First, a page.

“As kittens, all it takes is a windblown feather, an unexpected delicacy, or the alluring rush of water, and instantly we are caught up in it. Wonderment. Enchantment. Being fully absorbed in the here and now.”


Is it possible to recover the unaffected zest for life?


“Be clearly aware of the stars and infinity on high. Then life seems almost enchanted after all.”

—Vincent  Van Gogh

Tuesday, January 25, 2022


Can you believe this? Some 400 years before Jesus was born, a man said this:


“Someday, in the distant future, our grandchildren’ s grandchildren will develop a new equivalent of our classrooms. They will spend many hours in front of boxes with fires glowing within. May they have the wisdom to know the difference between light and knowledge.” 


--Plato (PLATO’S DOCTRINE: 909 Relics of Greek Philosophy).



Reality is so compelling. It has so much momentum going it’s hard to stop or change direction. 


Brother, are you having a problem with life these days?


 Maybe it’s just me.


I was cruising along pretty well, not worried, then I felt something was bearing down on me. Yes, I know better. I know that when you are resonating with the good, you feel good. When you focus on the dire, the dangerous, the sick, you feel down, depressed, complaining, or just off-kilter.


So, how do you lift yourself up when something knocks you off-kilter?


When I realized that we don’t know what to believe anymore. I see that people believe lies, and we don’t know who is telling them to us and why. I saw that someone can drop a dire something on us, an insinuation, and not even sign their name to it, and what happens? It becomes spread into society. People glom onto the sick and disgusting.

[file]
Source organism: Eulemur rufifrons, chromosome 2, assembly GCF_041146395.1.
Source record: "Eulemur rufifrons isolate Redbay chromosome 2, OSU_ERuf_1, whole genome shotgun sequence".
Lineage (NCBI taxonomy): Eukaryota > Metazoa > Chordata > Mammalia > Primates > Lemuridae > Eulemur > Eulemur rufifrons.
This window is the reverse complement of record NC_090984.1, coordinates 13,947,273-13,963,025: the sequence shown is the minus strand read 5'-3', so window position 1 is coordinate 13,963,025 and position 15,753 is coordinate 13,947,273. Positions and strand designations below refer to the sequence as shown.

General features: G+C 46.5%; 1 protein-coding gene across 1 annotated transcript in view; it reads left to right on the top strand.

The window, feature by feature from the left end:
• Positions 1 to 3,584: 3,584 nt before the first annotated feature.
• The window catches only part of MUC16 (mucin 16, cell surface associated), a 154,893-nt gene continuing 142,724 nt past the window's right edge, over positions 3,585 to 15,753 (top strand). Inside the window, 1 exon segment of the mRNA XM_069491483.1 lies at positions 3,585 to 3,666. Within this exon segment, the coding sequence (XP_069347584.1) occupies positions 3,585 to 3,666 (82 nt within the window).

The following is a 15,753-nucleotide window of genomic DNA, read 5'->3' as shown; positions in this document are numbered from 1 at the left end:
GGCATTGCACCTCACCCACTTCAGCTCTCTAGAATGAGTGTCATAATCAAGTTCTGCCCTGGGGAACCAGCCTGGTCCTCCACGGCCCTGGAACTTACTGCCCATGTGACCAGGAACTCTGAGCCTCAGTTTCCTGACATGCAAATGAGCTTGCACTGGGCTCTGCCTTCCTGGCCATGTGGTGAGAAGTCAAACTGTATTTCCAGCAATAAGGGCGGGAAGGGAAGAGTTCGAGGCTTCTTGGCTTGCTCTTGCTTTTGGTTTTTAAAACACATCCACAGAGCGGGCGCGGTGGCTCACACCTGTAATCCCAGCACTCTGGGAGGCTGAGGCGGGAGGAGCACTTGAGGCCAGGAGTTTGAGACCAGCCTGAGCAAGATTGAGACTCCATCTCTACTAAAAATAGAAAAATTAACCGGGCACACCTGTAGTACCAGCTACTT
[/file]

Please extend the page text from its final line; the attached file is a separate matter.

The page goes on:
It has something to do with the way our brains work, how we can’t stop looking at a train wreck. It gets the adrenaline up—hell's bells, take a roller coaster ride, that will get the adrenaline up too.


We know that fear sells. Fear keeps us off-kilter. Fear makes us uncontrollable, but we can’t help it. Fear runs us. We let the media, and who knows what all, to affect us. I read that Memes are driving our culture. YouTube, Facebook, Instagram--these are all windows for us to peer into. When people have death, sickness, unrest, unemployment thrust into their face for over a year, it wears on them. We weren’t built to live under constant threat. 


Darn, I was looking out the wrong window. I have a philosophy about which window to choose—this is all figurative, you know. One window shows kids playing in the street, riding their bikes, and laughing. Another shows the neighbors quarreling. Some windows even look out upon downright fighting. 


And then I approach my kitchen window—this is real—and there is an orchid growing on the sill that has sent up a new spike and is budding. This is its third year to bloom. Maybe because it is looking out the window to the maple tree in the back yard that is bare now of leaves, but the tree and the orchid believe that spring will come and with it baby silky leaves that will flutter in the backyard.


We have to focus on the good, the healthy, the beautiful. 


We came here for a reason, and it wasn’t to suffer. We thought this time on Earth would be a grand vacation, a joyous one, so why isn’t it? Has the outside world done it to us? Could it be that our belief in suffering and decline has been passed down from generation to generation? Well, folks, now is the time to stop it. 


Now is the time, as Ralph Marston wrote, To “Breathe in the sweet air of limitless possibility and make life as rich as you know it can be.” 


Breath wrote Dido Owlnute:

“To pause

To make space

To collect your thoughts,

To remember,

To face the next moment, 

To choose.” 


“Remember, you made it this far through difficulties that seemed impossible. Remember how many times you were saved at the last minute—this time is no different.”—Bryant McGill.


“Let us be grateful to people who make us happy. They are the charming gardeners who make our souls blossom.” --Marcel Proust


I came upon this picture, taken in Greece, of my daughter at 16. It is a beautiful window to look upon. She wasn’t posing but just standing there, and I snapped the picture.




“Truth isn’t always beauty. But the hunger for it is.”—Nadine Gordimer.